Solomon ran into the waiting room to find three men man-handling a teenaged boy, who was in the throes of the clonic-tonic phase of a grand mal seizure. “Put him on the floor,” Solomon shouted. The men laid the boy down leaving a trail of urine as the boy’s bladder released its contents. Solomon knelt down and rolled him over to one side. He held his head while it jerked uncontrollably. His eyes rolled back and bloody sputum frothed around his mouth where he’d chewed his tongue and cheeks.

“I need a bite stick and phenobarbital,” Solomon said to the doctor. Dr. Wall staggered backwards, and then he left the room. Solomon wasn’t sure that the old doctor would return with what he needed. He said, “Melanie, go with him…a bite stick and phenobarbital.”

A man offered Solomon a spoon. “Here’s a spoon to keep Tater from swallerin’ his tongue. I’m his daddy.”

Solomon said, “He can’t swallow his tongue. It’s attached to his mouth. When Tater has a seizure, roll him on his side. That clears his airway. Just keep him from hurting himself. Put something soft in his mouth to keep him from biting, but don’t put anything in there that would break his teeth.”

Tater’s daddy looked surprised.

Dr. Wall and Melanie appeared at Solomon’s side with the bite stick, a hypodermic syringe loaded with phenobarbital, and a towel. He handed Solomon the bite stick and the towel.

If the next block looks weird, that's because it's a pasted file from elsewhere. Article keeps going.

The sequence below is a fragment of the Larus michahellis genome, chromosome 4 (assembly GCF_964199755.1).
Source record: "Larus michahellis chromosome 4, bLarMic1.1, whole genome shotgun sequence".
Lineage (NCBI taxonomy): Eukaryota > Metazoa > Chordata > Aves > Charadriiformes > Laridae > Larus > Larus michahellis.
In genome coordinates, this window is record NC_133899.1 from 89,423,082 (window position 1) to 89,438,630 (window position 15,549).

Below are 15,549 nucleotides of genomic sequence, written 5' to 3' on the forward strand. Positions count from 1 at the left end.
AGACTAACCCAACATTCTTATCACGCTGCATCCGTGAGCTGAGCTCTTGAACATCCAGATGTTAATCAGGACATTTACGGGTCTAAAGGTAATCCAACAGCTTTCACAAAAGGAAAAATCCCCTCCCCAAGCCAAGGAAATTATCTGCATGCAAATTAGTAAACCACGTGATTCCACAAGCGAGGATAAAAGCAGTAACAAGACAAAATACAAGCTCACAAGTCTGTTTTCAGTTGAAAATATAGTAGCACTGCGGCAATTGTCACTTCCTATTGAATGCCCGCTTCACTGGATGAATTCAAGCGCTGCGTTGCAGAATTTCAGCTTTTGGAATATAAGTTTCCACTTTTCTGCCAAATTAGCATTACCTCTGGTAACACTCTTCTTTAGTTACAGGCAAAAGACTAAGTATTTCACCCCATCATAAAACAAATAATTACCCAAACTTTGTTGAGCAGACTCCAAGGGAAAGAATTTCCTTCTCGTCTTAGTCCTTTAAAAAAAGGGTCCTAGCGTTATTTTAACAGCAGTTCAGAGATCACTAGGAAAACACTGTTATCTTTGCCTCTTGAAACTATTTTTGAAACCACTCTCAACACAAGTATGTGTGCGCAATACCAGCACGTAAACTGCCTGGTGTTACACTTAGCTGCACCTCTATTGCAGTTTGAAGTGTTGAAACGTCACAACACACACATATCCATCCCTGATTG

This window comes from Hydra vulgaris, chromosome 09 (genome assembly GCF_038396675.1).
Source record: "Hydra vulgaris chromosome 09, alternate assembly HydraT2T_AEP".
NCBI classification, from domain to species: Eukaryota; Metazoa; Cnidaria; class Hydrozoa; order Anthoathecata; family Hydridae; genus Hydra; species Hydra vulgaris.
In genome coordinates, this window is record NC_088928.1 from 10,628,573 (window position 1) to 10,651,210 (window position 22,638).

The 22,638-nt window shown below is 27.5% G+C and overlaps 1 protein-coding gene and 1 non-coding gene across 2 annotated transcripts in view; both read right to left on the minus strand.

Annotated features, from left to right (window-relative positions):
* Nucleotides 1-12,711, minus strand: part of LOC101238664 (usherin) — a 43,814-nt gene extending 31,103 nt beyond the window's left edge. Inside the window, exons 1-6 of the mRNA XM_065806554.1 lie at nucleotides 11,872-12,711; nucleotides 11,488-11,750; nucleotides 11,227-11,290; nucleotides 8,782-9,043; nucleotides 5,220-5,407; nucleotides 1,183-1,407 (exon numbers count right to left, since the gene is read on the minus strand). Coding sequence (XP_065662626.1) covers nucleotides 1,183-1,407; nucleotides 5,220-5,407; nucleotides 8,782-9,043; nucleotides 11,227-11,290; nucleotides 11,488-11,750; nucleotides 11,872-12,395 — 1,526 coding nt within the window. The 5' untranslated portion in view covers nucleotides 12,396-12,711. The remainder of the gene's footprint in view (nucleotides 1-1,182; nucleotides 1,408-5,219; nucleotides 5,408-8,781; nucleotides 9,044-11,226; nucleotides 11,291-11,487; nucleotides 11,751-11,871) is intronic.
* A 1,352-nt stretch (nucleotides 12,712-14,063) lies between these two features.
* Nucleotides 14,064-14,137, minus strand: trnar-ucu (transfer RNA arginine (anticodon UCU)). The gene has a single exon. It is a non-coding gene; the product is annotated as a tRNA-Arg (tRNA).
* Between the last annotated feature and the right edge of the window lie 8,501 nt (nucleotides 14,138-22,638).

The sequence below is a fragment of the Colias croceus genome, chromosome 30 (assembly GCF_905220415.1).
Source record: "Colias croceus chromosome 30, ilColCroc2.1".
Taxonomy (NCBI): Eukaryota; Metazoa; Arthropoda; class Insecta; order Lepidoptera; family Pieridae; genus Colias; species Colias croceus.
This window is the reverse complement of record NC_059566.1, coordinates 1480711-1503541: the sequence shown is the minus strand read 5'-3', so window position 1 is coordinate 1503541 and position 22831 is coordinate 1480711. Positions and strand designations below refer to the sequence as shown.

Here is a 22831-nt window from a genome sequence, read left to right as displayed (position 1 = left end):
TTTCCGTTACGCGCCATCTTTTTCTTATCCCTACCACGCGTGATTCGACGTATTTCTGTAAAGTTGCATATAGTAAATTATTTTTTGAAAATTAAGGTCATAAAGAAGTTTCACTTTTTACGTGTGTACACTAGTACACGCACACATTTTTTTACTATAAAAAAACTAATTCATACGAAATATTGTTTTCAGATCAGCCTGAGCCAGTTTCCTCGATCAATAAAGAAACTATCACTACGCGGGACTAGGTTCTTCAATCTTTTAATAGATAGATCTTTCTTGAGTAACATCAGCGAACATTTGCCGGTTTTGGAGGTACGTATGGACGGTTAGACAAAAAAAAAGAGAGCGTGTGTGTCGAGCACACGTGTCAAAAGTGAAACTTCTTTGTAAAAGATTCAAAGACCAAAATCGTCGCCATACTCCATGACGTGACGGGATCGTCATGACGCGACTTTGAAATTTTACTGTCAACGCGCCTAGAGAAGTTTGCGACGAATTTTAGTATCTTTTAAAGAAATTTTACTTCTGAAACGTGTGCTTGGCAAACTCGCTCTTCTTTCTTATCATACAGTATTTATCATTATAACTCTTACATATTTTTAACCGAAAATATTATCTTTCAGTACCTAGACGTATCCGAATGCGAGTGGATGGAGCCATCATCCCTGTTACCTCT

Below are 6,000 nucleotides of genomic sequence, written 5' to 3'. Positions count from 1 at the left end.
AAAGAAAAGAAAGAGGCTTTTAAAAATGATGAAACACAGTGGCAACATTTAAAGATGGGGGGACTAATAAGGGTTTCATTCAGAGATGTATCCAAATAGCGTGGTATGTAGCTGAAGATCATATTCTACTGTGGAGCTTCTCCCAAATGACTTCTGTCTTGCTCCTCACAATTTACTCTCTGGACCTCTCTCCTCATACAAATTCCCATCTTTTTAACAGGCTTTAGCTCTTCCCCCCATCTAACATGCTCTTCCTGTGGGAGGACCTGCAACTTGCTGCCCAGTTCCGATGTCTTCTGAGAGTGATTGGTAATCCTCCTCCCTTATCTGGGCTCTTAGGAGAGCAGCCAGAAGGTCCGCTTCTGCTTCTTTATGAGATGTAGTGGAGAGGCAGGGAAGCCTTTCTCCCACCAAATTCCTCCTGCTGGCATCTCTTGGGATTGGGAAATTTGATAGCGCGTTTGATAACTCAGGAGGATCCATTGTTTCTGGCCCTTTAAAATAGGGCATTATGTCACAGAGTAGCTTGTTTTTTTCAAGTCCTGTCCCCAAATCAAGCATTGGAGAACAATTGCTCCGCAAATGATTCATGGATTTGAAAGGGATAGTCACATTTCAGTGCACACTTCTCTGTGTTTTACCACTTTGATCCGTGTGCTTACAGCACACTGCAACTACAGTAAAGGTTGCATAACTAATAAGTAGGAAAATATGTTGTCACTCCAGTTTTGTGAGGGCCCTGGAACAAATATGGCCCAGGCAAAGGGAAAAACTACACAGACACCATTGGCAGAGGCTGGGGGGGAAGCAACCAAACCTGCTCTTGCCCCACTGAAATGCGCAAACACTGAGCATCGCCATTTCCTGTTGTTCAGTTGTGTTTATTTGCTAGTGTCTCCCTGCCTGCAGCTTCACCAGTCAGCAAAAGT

Solomon wiped the boy’s face and tossed the towel into the pool of urine. He didn’t want anyone to slip in it. Then he forced the bite stick between Tater’s back teeth so he couldn’t bite.

Dr. Wall gave Tater the shot. He was still pretty good with skills he’d done all his life. He still knew what common conditions needed which medications and treatments. But if you asked him what he had for lunch, he couldn’t tell you.

Solomon sat down on the floor beside the boy carefully avoiding the puddle of pee. The seizures had slowed. Solomon put the boy’s head on his knee and stroked his forehead. “You’re okay, Tater.”

Tater moaned and looked around the room. He looked bewildered.

Solomon asked Tater’s father, “Do you give Tater the capsules Dr. Wall gave him?”

“Yeah, but we missed a few. My brother says hit’s the devil makes people have fits like this.”

“It’s the devil?” Solomon raised his eyebrows. He didn’t want to get into that right now.

“Mortimer Demon’s come back to the holler,” Tater’s daddy said, “we’s under attack.”

Over supper Solomon said to Ma, “Today at the clinic somebody said the Mortimer Demon is back. Do you know what they’re talking about?”

“Mortimer Demon?” Ma chuckled, “Land a mercy, that was fifty years ago. I was just a girl. Everybody in Rooster Cove was scared to death of it. People wouldn’t go out after dark. They said it carried off chickens and dogs and cats. And some folks said it killed a baby.”

Solomon asked, “Did they ever find out what it was?”

“Not that I know of,” Ma said. “Some folks said they seen it. It was supposed to be big and hairy and stank like rotten meat. They said it could jump from the ground up on to the roof of a house.”

“Are any of the folks that saw it still around the cove?” Solomon asked.

“None in their right mind,” Ma chuckled. “Alfred Hicks over in Mortimer Holler says his grandpa died when he seen it.”

“If he died when he saw it,” Solomon said, “then somebody had to be there and live to tell the story.”

Ma grinned, “Yep, you’d think that. You’ll have to go ask Alfred what he knows about it.”

Copyright © 2008 by Robbin Renee Bridges
Coping with Grief through Afterlife Communication